- - Wednesday, November 15, 2017

ANALYSIS/OPINION:

War is hell, especially for the losers. Rather than winding up in a World War II-type concentration camp, defeated terrorists of ISIS are merely gathering up their wounded egos and bloody heads and heading home. Mom might be overjoyed to welcome the return of little Jihadi Joey, but the neighbors, not so much. When reauthorizing the nation’s surveillance code, Congress must make sure that in protecting the privacy of the law-abiding they don’t overlook the dangers posed by returning fighters who have lost the battle abroad but intend to continue the fight at home.

The collapse of the ISIS caliphate in Syria and Iraq under the relentless assault of the U.S.-led coalition has sent surviving fighters fleeing the Middle East toward their nations of origin. From an ISIS army of 40,000, about 5,600 have straggled home to 33 nations, according to the Soufan Center, a Washington intelligence think tank. Though it’s their stay-at-home, self-radicalized comrades who have committed most of terror in Europe and the United States, foreign fighters with deadly battlefield skills will pose a continuing threat.

Of 129 known Americans who evaded authorities to join ISIS — the FBI puts the number closer to 300 — only 7 are thought to be back in the United States, presumably leaving others in the shadows. Another 135 have been charged with offenses related to their support of ISIS, with 77 convictions.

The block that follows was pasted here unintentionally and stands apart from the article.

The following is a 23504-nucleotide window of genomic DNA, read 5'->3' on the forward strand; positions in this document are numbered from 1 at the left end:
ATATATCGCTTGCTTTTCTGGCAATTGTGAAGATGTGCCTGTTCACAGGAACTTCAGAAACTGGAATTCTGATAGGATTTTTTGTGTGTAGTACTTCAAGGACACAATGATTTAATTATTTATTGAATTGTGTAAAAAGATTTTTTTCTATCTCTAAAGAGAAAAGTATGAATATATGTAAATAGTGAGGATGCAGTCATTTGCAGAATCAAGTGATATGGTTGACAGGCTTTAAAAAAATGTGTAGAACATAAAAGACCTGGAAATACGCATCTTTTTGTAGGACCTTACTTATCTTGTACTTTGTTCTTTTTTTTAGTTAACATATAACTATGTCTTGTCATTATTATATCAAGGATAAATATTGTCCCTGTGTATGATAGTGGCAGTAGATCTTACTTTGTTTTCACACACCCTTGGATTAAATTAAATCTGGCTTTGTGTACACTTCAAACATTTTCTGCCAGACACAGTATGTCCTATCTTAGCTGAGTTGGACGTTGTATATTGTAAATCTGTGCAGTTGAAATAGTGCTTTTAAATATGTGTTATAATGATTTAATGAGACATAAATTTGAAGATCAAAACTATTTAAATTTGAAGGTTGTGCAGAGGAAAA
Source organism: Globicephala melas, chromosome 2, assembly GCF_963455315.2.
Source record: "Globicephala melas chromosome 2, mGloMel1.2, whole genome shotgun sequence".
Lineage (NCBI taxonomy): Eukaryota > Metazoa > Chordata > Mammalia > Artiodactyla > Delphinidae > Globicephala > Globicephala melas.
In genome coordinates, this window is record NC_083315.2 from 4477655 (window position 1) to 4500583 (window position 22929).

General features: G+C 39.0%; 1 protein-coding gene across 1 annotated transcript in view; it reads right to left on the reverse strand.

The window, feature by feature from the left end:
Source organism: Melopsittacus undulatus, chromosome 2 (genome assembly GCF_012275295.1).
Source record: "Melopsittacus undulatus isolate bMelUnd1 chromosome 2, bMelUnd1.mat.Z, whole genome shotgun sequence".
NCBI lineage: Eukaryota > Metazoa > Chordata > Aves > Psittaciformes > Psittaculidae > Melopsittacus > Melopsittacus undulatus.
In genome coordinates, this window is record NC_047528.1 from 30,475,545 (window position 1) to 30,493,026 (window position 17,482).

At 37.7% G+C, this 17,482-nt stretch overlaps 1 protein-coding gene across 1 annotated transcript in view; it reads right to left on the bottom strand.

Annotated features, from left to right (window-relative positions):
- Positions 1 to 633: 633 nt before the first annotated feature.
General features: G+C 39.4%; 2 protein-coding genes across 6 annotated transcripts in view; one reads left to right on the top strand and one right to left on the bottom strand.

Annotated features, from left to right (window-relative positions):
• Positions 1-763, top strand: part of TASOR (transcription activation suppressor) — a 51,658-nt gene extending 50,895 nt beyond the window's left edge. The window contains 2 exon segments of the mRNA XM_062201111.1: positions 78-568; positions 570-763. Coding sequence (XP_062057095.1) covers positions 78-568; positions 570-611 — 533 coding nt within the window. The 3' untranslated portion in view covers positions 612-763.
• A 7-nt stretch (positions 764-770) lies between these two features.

European nations are generally greeting returning fighters with arrest, prosecution and surveillance, but other strategies are on the table. In Britain, about 350 of 850 known British ISIS soldiers have returned. The British Home Office is considering whether to give jihadis free public housing and priority for job training and job placement, reports the London Daily Telegraph. Some Britons recoil at the idea of a terrorist rewards program. “If someone is inclined to be an extremist,” says one former government counterterrorism adviser, “you are not going to bribe them into not being a terrorist.”

France has a less charitable strategy for dealing with the 1,700 Frenchmen who traveled to the Middle East to join the Islamist army: kill them on the battlefield before they have a chance to bring their extremism home. “What we want is to go to the end of this combat and of course if jihadists die in the fighting, then I’d say it’s for the best,” says Defense Minister Florence Parly. French special operations forces are said to be roaming the ruins of former ISIS strongholds in Syria in order to terminate them with extreme prejudice.



Britain, Australia, Israel and Bahrain are among the nations that enacted laws making it easier to strip citizenship from ISIS jihadists. Similar measures have failed, more’s the pity, in the U.S. Congress. Congress faces a Dec. 31 deadline for reauthorization of the controversial Section 702 of the Foreign Intelligence Surveillance Act, which has frayed the Constitution by subjecting Americans to warrantless searches of their personal communication.

Rep. Bob Goodlatte, Virginia Republican, and Rep. John Conyers, Michigan Democrat, have introduced the USA Liberty Act to impose limits on domestic spying. Such a law would enable the intelligence community to continue collecting telephone and email data, but would require a probable-cause warrant from the foreign-intelligence surveillance court when investigating American citizens. As foreign fighters return home with their training for malicious behavior and unknown intentions, it’s essential to put in balance the nation’s needs for both security and privacy.

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